Conservation of the Congo Basin forests is a critical, but complex undertaking. This massive tropical forest block, the world’s second largest, covers over 200 million hectares and spreads across six countries in Central Africa. It is home to some of the world’s most critically endangered animals, such as lowland gorillas, as well as over 10,000 endemic tropical plant species. It also provides livelihoods to 60 million people, who depend on forest resources for food, energy, and jobs – a significant economic contribution in one of the world’s least developed regions. And as if this was not enough, it stores around 46 billion metric tons of carbon, benefitting the whole planet facing climate change.
The importance of this ecosystem means that a multitude of actors, including donors, implementing agencies, national governments, and local organizations, are simultaneously carrying out conservation and development efforts on the ground. While international interest, availability of funds, and political will are certainly good news, duplications of initiatives do happen. Information gaps and a lack of overarching coordination stand in the way of achieving environmental and development objectives.
To address these issues, the Central African Forest Observatory (OFAC) – whose mission is to provide data to decision makers so they can create evidence-based policies – recently launched an interactive project monitoring platform. The “visually appealing” online tool enables sign-ups to access data and projects in the region, to promote collaboration and put an end to wasted resources.
“In the last two decades, the region has seen an exponential increase in the number of actors in the forest-environment sector,” explains Quentin Jungers, OFAC’s technical advisor, who leads the IT team behind the platform. “The new project monitoring platform answers calls for better coordination at the regional and national levels. It will allow organizations and governments to share information, promote collaborations, and ensure harmonization.”
“Our goal was that all kinds of users, tech-savvy or not, could benefit from it”
A CALL FOR A REGIONAL APPROACH
Better coordination has long been part of the Congo Basin conservation agenda. In 1999, the Central Africa Forest Commission (COMIFAC), became the birth-child of all ten Central African countries; its mandate to oversee the sustainable management and conservation of the Congo Basin’s forest ecosystems.
In 2005, the finalizing of a first Convergence Plan provided a common strategy for the COMIFAC Member States and international partners to reach sustainable goals. OFAC officially became part of COMIFAC in 2011, leading to the development of an integrated monitoring and evaluation system just a few years later.
“There are so many initiatives to support the sustainable management of Central Africa’s forests, that sometimes it is difficult for COMIFAC to have a clear vision of all the efforts that contribute to the implementation of our Convergence Plan,” explains Vincent Medjibe, OFAC coordinator at COMIFAC. “We expect this platform to give us an accurate overview of what is happening on the ground”.
The development of the project monitoring platform, the first of its kind in Central Africa, began in 2015 with a basic repository and took over 8 months of intense work to convert into an analytical platform, which was finally ready last year.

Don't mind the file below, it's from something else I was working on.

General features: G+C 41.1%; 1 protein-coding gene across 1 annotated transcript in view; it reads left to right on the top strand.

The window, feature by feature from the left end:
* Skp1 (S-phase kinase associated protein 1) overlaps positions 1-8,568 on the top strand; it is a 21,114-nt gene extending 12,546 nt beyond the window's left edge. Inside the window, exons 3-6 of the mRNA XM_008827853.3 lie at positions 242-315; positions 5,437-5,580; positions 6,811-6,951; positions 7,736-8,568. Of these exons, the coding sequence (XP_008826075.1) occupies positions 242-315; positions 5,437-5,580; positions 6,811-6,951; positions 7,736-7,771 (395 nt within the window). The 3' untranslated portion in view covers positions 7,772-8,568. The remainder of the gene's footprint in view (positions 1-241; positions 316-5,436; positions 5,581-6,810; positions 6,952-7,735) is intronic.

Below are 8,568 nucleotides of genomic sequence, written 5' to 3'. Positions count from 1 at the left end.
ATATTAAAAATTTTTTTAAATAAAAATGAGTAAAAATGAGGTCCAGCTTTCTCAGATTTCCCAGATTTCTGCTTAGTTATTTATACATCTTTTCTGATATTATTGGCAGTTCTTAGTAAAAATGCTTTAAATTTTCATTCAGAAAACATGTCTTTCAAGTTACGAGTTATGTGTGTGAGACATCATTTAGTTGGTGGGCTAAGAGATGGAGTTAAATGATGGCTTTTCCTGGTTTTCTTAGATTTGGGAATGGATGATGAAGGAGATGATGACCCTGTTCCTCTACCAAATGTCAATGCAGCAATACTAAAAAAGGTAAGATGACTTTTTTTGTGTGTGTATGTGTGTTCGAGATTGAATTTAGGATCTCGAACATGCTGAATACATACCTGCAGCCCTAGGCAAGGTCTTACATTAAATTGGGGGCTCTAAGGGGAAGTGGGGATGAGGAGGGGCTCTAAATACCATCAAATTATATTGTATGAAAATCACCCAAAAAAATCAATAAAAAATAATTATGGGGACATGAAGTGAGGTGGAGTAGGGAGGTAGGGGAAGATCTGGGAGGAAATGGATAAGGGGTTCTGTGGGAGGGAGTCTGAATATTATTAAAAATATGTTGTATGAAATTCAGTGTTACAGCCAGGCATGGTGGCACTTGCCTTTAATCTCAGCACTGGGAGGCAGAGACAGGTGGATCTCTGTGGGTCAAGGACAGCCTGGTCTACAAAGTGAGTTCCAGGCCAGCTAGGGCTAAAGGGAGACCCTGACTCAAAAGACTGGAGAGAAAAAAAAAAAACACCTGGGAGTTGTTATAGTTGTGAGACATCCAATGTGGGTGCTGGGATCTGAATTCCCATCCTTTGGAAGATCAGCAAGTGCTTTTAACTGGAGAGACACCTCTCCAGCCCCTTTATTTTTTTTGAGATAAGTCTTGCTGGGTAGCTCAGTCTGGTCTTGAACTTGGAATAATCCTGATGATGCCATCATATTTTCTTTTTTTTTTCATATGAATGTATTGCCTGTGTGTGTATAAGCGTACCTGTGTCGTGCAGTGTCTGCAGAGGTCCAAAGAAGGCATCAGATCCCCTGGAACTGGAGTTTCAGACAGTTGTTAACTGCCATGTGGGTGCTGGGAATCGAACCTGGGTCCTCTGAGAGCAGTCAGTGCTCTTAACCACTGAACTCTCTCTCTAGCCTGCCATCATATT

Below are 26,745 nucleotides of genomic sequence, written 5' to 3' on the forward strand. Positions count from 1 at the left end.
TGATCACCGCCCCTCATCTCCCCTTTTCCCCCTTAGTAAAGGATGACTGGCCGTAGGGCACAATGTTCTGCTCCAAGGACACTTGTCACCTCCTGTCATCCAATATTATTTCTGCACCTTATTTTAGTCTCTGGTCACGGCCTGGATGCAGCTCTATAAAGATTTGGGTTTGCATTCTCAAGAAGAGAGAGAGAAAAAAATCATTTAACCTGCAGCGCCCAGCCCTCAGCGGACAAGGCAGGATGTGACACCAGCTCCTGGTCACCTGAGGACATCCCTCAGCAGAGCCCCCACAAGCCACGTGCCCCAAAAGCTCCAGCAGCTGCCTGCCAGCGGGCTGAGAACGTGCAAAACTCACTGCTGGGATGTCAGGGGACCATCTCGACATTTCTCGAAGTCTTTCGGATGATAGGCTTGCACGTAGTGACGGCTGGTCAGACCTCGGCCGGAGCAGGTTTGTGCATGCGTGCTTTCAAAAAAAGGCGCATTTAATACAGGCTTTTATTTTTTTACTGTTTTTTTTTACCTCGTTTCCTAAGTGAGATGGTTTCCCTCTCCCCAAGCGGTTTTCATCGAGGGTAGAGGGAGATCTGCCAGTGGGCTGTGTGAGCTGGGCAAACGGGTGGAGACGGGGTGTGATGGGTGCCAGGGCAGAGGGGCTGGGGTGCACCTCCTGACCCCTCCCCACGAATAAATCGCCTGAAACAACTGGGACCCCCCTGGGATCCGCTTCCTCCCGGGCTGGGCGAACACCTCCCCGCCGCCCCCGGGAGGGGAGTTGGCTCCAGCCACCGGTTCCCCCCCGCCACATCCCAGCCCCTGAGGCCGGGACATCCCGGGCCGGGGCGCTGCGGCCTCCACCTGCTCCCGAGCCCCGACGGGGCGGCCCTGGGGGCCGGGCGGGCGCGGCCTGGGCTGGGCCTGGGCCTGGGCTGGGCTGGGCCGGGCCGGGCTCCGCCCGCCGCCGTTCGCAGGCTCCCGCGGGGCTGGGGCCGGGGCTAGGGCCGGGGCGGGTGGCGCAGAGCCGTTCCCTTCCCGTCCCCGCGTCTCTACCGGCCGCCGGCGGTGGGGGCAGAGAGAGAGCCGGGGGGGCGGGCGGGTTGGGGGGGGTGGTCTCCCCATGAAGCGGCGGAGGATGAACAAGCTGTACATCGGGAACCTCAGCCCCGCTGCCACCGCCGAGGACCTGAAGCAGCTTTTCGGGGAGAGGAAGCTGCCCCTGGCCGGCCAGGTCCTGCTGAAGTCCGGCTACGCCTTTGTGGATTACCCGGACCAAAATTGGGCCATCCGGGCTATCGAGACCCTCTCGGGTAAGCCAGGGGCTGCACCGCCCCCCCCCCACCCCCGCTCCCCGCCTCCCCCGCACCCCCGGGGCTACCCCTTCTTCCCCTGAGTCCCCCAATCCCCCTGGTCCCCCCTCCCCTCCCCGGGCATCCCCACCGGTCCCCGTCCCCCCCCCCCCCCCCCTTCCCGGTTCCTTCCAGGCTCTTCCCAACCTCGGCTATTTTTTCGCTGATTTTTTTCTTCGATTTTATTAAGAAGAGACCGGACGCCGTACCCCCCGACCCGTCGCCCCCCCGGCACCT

“We started by developing a basic database with experts, projects, and capacity building initiatives in the fields of environment and climate change, sustainable management of natural resources, and conservation,” says Donald Djossi, programmer at OFAC. Though he says the real technical challenge was to find the “interconnections” of the projects, so as to provide a comprehensive cross-view of all initiatives.
“Our goal was that all kinds of users, tech-savvy or not, could benefit from it,” adds Jungers. Appetite for the platform is clear. Though it was only launched a couple of months ago, it already has an average of 60 users per week.
Users can benefit from a directory and an interactive map showing geolocation and explanation of each initiative, an analysis tab that examines the current state of projects, as well as a report generation tool.
This platform is a collaborative initiative, and its success will depend on the organizations’ will to share their projects’ information. Until now, over 651 projects have already been submitted, out of which 508 have been validated and published, a significant amount considering that they account for 5 billion euros of funding.
To contribute, it is first necessary to create a user account. This gives organizations access to a private module. Then they can fill out a form for each project. “That’s all is needed,” says Djossi. After a project is submitted, OFAC’s team reviews the form to ensure that all information is accurate and to avoid duplications. “We need to go through this validation process to ensure that our platform is a reliable source,” explains Jungers.
To encourage organizations to feed the platform, with their user account they also get access to a free monitoring tool that can help them track the progress of their projects. “They can have a report with one click”, says Djossi.
The next step for OFAC is to use the information on this platform to produce a regional publication called “The State of the Projects”, expected in 2020. As a complementary instrument, it will analyze the impact of projects in the Congo Basin in the last 15 years, looking to better integrate them into national and regional environment policies. “The State of the Projects will help regional policymakers understand what has been done to conserve Central Africa’s forests, and what still needs to be done,” concludes Jungers.
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